The Coalition for Clean and Fair Elections (Bersih) condemns the appointment of Pasir Salak MP Tajuddin Rahman as Malaysia’s ambassador to Indonesia as an affront to both Parliament and the Pasar Salak electorate if he does not resign from Parliament before taking up his appointment in Jakarta.
That Tajuddin, who joked about a light rail transit accident under his watch as Prasarana chairperson is chosen as ambassador over decorated career diplomats is also an affront to our diplomatic service.
Paid a monthly allowance of RM16,000 before all other claims and allowances, an MP’s job should be treated as a main – if not fulltime – job. An MP must represent voters in Parliament to debate on laws and policies on the one hand and to attend to voters’ needs in the constituency on the other.
How can one perform the role and duties of an MP when taking up an ambassador’s appointment, which requires one’s physical presence overseas? In the US, where politicians are occasionally appointed as ambassadors, they would have to first resign from their elected office.
This flawed practice of appointing sitting MPs as ambassadors and special envoys, however, has been in place in Malaysia before 2018 and continued through the Pakatan Harapan, Perikatan Nasional and Barisan Nasional governments.
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Notable recent examples include the late Rompin MP Jamaluddin Jarjis who doubled up as ambassador to the US (2009-12) and former Kulai MP Ong Ka Ting who doubled up as special envoy to China (2011-13), whose moonlighting job was succeeded by current Cheras MP Tan Kok Wai (2018-20) and the current Bintulu MP (2020-). Two other MPs are still taking a second pay as special envoy since 2020 despite staying at home most of the time: Marang MP Hadi Awang as special envoy to the Middle East and Serian MP Richard Riot as special envoy to East Asia.
Alarmingly, another MP, Nazri Abdul Aziz, is rumoured to take up an appointment as ambassador to the US.
To end this flawed practice of turning ambassadorial appointments into patronage, Bersih makes the following demands:
- Prime Minister Ismail Sabri Yaakob to immediately revoke Tajuddin’s appointment in Malaysia’s best interest and replace him with a career diplomat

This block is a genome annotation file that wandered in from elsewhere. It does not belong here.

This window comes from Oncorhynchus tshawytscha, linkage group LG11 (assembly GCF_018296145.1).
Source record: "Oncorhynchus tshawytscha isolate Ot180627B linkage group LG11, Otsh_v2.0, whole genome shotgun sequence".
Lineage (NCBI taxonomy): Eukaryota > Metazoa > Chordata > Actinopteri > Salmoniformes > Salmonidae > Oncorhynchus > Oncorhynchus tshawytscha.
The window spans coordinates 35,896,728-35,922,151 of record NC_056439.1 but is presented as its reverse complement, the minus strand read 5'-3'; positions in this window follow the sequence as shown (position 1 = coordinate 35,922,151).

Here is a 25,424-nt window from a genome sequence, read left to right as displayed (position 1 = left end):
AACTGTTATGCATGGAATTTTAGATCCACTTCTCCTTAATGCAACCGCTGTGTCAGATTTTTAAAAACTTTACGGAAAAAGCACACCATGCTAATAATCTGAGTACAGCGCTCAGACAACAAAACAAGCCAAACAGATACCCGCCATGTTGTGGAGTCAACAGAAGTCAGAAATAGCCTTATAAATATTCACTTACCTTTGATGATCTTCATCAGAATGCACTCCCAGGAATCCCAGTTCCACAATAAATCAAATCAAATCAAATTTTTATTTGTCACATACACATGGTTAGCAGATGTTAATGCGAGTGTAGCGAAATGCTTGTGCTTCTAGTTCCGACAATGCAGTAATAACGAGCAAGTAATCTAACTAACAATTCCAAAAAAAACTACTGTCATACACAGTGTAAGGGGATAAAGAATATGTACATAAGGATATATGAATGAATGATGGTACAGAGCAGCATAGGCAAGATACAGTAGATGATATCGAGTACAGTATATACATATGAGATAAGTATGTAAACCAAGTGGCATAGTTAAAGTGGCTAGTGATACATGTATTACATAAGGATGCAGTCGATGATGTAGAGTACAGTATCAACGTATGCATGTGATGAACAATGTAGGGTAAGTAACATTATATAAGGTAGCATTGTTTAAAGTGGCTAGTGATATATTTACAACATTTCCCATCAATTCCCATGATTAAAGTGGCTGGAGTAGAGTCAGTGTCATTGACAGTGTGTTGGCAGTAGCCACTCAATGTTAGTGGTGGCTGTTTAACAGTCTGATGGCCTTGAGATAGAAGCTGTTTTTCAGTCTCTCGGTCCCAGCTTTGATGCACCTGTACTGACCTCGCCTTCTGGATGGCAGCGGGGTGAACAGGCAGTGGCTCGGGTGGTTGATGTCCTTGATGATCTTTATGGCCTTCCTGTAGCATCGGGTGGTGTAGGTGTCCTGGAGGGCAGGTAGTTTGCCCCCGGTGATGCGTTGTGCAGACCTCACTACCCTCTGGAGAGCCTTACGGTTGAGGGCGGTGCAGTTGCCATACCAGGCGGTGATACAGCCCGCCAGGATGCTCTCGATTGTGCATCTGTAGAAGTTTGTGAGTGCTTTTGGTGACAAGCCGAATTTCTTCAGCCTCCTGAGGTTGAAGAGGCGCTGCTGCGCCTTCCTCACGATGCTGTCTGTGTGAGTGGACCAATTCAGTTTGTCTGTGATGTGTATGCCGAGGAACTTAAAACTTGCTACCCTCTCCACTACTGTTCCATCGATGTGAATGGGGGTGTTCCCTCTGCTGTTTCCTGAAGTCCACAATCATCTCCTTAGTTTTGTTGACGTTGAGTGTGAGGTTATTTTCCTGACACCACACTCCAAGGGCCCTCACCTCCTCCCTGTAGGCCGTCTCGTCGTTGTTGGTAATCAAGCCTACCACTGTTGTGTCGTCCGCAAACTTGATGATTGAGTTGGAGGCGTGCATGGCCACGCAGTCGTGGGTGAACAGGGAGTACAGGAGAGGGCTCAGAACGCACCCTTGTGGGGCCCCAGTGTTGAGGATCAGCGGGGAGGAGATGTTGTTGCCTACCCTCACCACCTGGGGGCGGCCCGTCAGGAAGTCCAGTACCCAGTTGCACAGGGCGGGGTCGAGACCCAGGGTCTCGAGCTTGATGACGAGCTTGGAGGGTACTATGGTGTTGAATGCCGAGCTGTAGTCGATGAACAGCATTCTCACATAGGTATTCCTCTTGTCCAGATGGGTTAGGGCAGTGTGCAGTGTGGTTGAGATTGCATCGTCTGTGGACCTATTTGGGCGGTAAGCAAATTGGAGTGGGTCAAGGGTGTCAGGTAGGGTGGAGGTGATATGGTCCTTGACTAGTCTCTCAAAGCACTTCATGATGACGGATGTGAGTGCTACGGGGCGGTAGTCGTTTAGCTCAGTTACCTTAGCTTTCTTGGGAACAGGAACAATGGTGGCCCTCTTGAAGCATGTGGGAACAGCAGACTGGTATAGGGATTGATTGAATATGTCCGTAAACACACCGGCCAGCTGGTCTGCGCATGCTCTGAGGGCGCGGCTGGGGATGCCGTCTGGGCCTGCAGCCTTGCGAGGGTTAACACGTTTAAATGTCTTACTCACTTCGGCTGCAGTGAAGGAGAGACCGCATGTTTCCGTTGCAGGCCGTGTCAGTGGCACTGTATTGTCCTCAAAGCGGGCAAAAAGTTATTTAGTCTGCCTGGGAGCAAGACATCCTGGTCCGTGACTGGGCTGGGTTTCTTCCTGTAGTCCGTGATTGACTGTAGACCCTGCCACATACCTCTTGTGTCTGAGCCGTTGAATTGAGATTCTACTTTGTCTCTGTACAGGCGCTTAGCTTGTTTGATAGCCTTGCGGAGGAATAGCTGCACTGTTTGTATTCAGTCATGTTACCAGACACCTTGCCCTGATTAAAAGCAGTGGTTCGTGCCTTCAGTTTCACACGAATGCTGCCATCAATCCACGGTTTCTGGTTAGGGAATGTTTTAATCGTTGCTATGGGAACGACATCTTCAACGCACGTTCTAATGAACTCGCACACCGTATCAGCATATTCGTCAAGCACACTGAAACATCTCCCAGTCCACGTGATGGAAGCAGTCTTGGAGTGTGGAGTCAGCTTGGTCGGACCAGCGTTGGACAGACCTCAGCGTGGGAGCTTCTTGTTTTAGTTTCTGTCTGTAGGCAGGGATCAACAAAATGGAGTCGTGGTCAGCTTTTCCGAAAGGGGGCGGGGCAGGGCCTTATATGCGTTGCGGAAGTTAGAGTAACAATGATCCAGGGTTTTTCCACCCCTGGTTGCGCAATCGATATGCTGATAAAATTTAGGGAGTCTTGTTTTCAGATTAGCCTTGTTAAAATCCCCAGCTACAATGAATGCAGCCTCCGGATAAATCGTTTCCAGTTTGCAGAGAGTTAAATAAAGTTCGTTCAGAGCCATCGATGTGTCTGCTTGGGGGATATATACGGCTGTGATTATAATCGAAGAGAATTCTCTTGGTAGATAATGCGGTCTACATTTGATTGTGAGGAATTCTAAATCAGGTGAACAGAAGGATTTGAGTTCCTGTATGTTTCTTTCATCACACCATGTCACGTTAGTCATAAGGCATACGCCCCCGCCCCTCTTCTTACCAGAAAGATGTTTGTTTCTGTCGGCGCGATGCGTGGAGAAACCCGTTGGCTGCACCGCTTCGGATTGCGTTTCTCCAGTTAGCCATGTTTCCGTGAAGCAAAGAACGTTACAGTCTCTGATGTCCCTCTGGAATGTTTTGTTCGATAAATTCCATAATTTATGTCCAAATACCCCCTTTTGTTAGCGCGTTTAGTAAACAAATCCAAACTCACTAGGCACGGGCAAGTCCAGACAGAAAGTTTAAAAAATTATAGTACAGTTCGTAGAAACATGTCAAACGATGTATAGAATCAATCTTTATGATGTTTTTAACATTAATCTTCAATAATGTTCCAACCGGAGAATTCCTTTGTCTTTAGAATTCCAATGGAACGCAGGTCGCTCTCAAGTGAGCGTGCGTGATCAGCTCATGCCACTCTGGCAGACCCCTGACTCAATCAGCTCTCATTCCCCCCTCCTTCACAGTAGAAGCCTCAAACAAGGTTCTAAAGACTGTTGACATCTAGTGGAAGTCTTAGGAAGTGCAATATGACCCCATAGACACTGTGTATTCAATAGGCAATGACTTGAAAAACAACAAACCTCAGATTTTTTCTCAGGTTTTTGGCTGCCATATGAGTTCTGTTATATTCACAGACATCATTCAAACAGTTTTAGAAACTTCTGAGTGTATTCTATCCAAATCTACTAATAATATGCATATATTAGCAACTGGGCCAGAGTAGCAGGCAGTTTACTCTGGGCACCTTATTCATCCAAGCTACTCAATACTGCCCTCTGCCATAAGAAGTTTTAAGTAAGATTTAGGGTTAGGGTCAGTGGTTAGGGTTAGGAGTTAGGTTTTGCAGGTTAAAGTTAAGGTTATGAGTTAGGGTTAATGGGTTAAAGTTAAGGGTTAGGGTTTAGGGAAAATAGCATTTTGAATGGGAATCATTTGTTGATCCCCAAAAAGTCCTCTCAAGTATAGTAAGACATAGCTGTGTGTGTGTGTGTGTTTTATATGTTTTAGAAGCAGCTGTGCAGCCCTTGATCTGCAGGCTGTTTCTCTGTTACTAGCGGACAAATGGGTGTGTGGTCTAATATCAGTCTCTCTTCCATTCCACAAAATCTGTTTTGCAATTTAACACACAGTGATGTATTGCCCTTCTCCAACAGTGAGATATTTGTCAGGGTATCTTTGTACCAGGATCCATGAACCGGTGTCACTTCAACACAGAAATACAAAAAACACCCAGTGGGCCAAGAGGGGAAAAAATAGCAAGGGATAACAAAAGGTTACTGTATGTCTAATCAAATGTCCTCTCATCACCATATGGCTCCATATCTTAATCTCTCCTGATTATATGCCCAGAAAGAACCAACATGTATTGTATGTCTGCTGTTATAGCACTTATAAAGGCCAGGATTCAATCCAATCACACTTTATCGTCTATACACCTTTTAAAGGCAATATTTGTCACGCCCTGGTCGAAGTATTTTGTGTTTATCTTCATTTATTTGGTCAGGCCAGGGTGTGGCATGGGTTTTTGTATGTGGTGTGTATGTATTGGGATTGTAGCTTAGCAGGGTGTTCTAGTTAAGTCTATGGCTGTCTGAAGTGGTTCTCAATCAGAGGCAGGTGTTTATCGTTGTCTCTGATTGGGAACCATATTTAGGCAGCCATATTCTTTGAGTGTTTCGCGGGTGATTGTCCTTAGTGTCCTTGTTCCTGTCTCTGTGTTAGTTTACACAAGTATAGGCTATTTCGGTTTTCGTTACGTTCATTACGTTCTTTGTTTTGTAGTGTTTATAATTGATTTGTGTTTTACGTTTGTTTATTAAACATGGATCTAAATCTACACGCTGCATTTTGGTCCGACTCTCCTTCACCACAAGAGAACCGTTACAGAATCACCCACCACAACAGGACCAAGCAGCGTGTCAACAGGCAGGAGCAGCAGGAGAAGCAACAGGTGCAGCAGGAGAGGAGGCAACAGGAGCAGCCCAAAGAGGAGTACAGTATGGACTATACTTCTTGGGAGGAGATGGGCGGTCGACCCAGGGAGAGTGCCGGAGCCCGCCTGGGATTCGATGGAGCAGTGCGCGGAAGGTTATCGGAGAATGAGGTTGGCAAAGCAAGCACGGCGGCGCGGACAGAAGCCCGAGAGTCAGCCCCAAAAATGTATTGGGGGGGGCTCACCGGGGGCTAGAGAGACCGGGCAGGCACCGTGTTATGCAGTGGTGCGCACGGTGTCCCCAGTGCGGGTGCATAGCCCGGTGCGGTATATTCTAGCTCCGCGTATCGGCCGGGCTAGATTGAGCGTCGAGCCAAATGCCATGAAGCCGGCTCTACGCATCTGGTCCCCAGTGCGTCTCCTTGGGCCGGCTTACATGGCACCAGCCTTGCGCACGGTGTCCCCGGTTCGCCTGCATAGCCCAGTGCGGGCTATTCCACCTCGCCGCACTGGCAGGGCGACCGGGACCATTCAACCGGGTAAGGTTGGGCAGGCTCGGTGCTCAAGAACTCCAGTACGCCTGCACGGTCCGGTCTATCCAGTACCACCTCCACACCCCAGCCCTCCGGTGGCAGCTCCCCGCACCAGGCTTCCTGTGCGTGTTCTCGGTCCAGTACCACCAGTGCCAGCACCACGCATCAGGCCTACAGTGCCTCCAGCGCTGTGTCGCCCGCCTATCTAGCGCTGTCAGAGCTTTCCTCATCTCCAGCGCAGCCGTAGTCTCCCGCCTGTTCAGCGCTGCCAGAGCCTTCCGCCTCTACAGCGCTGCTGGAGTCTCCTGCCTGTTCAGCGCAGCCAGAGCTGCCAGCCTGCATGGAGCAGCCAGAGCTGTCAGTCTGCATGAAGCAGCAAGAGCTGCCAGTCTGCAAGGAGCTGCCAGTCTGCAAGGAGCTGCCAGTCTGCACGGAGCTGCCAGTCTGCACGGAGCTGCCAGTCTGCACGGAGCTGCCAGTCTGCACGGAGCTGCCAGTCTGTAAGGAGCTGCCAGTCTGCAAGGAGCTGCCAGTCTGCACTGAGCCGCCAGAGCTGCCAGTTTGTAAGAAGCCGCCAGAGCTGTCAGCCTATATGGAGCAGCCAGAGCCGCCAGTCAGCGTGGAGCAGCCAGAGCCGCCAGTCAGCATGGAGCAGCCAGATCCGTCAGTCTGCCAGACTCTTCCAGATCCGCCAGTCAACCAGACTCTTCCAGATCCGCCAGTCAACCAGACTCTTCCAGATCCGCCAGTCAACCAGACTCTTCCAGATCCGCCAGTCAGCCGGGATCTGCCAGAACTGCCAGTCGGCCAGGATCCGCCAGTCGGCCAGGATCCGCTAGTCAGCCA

- the parliamentary Special Select Committee on International Affairs to be given the power to scrutinise and endorse nominees for high commissioners, ambassadors and special envoys
- Article 48(1)(c) of the Federal Constitution to be amended such that a sitting MP is prohibited from holding a permanent position in a foreign mission
- Tajuddin Rahman to immediately resign as MP for Pasir Salak, if his appointment is not revoked. (Unless Article 48(6) of the Federal Constitution is amended and amendment enforced retrospectively, Tajuddin would be disqualified from re-contesting in any parliamentary seat for the next five years)
- Article 54(1) of the Federal Constitution to be amended to allow by-elections to be held for a vacancy before the last six months – instead of the last two years – of parliamentary term. (This would ensure Tajuddin’s vacancy in Pasir Salak can be filled unless Parliament is dissolved before the by-election takes place)
- Parties to commit in their manifesto:
(a) Ambassadorial appointments would prioritise career diplomats, and nominees would be scrutinised and endorsed by the parliamentary Special Select Committee on International Affairs
(b) An amendment to Article 48(1)(c) to bar MPs from holding ambassadorial appointments and
(c) An Amendment to Article 48(6) to allow a by-election before the last six months of a parliamentary term
- Tegakkan maruah serta kualiti kehidupan rakyat
- Galakkan pembangunan saksama, lestari serta tangani krisis alam sekitar
- Raikan kerencaman dan keterangkuman
- Selamatkan demokrasi dan angkatkan keluhuran undang-undang
- Lawan rasuah dan kronisme
The views expressed in Aliran's media statements and the NGO statements we have endorsed reflect Aliran's official stand. Views and opinions expressed in other pieces published here do not necessarily reflect Aliran's official position.
The honorable prime minister of Malaysia cannot ignore this demand by Bersih. In fact all Malaysians should insist that the recommendations penned here must be endorsed and attended to with speed.
It is a shocking betrayal of citizens and a serious abuse of power and control if the government does not amend accordingly as voiced by Bersih and in the best interest of true nationhood.
Let us see how long it is going to take to do good for the nation.